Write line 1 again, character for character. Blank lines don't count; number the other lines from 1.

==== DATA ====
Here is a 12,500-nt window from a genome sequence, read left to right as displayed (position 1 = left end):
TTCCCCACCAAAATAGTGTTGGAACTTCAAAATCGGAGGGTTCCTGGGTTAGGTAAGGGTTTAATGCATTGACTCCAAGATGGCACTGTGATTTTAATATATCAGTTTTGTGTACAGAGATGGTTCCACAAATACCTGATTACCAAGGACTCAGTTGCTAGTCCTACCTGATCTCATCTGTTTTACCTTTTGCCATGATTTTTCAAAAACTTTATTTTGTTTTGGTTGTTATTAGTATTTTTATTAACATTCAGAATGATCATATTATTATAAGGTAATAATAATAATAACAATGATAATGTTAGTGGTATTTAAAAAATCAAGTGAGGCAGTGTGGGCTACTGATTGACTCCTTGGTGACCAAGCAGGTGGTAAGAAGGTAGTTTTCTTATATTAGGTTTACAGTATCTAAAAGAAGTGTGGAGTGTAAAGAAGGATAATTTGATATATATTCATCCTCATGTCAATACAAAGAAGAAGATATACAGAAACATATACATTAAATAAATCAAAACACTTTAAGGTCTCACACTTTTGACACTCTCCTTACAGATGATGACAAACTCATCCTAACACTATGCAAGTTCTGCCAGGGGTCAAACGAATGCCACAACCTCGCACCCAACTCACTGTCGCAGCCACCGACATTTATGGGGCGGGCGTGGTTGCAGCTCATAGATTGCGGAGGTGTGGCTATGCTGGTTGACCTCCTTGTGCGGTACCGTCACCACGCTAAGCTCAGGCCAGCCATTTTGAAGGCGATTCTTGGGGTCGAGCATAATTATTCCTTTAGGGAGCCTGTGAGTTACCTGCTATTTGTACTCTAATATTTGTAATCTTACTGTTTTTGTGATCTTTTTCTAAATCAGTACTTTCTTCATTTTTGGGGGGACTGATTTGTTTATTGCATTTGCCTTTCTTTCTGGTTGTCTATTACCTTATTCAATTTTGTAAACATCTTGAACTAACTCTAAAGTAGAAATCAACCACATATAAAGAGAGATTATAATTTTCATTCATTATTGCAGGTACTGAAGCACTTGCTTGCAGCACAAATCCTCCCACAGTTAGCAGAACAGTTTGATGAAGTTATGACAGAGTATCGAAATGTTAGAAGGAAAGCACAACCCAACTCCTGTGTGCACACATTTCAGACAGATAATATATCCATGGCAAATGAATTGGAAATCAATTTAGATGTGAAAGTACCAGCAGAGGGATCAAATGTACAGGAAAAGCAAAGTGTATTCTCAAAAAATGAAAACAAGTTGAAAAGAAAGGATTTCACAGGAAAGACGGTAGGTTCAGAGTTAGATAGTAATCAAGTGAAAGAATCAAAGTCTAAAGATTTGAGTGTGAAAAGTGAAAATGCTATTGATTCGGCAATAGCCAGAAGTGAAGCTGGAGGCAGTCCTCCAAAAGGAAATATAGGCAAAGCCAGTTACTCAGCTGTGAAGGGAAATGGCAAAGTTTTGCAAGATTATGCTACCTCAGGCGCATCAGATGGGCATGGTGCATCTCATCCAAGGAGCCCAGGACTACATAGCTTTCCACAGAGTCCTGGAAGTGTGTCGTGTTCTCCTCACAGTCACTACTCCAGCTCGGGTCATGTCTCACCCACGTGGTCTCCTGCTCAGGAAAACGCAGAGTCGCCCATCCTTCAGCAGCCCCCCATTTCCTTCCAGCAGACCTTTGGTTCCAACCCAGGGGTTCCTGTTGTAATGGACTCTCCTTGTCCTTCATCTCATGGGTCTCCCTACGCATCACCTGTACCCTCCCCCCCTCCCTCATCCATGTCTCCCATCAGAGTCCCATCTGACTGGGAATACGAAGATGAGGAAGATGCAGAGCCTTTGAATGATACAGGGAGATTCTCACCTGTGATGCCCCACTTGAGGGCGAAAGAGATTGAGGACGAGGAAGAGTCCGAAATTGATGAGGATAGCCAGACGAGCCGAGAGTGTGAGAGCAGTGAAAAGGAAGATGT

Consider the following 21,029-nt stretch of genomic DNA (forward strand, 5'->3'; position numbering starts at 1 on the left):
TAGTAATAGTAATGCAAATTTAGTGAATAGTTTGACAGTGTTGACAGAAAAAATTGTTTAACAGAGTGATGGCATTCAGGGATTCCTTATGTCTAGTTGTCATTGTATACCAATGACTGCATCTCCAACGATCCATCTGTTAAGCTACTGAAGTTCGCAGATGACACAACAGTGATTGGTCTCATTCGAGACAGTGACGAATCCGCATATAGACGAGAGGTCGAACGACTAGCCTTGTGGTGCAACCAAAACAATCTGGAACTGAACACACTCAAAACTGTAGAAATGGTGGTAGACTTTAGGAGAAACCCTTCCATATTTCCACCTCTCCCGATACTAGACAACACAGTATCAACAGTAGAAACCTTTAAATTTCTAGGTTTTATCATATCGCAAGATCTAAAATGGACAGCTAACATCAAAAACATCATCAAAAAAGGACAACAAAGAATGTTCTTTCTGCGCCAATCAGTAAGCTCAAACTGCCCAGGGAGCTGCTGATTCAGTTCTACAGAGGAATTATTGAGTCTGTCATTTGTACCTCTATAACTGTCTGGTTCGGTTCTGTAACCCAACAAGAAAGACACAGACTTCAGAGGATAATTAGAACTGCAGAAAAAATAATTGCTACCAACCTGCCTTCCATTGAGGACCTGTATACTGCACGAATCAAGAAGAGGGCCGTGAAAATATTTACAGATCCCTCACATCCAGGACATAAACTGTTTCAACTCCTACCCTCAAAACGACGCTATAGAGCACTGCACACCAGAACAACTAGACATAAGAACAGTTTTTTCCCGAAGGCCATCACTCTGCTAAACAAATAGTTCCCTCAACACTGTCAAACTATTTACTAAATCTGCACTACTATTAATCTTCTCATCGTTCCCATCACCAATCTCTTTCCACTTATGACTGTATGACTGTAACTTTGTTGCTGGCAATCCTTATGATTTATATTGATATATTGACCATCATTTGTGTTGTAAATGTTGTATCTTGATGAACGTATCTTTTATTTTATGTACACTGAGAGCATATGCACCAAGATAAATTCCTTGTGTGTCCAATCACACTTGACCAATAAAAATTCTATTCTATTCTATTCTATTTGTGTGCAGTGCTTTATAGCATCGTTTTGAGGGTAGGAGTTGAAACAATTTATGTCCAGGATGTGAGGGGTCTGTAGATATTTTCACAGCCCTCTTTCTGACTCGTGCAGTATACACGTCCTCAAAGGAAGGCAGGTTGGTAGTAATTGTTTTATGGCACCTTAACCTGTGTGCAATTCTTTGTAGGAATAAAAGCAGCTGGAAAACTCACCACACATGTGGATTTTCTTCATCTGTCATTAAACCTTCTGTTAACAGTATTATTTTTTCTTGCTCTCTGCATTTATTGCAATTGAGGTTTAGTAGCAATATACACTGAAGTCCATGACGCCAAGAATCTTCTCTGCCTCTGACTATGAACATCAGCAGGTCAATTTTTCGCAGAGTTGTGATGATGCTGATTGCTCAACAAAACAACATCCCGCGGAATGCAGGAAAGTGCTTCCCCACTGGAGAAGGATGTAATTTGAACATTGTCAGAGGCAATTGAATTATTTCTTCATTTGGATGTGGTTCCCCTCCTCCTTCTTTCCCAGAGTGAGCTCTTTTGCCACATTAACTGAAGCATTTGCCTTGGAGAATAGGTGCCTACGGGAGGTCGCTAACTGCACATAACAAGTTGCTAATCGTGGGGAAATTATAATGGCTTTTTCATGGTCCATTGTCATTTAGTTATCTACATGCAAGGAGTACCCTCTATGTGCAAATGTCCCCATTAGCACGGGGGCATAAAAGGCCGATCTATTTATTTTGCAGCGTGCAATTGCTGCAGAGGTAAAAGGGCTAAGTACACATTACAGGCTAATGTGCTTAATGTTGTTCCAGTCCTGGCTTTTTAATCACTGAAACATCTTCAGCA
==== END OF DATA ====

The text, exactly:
Here is a 12,500-nt window from a genome sequence, read left to right as displayed (position 1 = left end):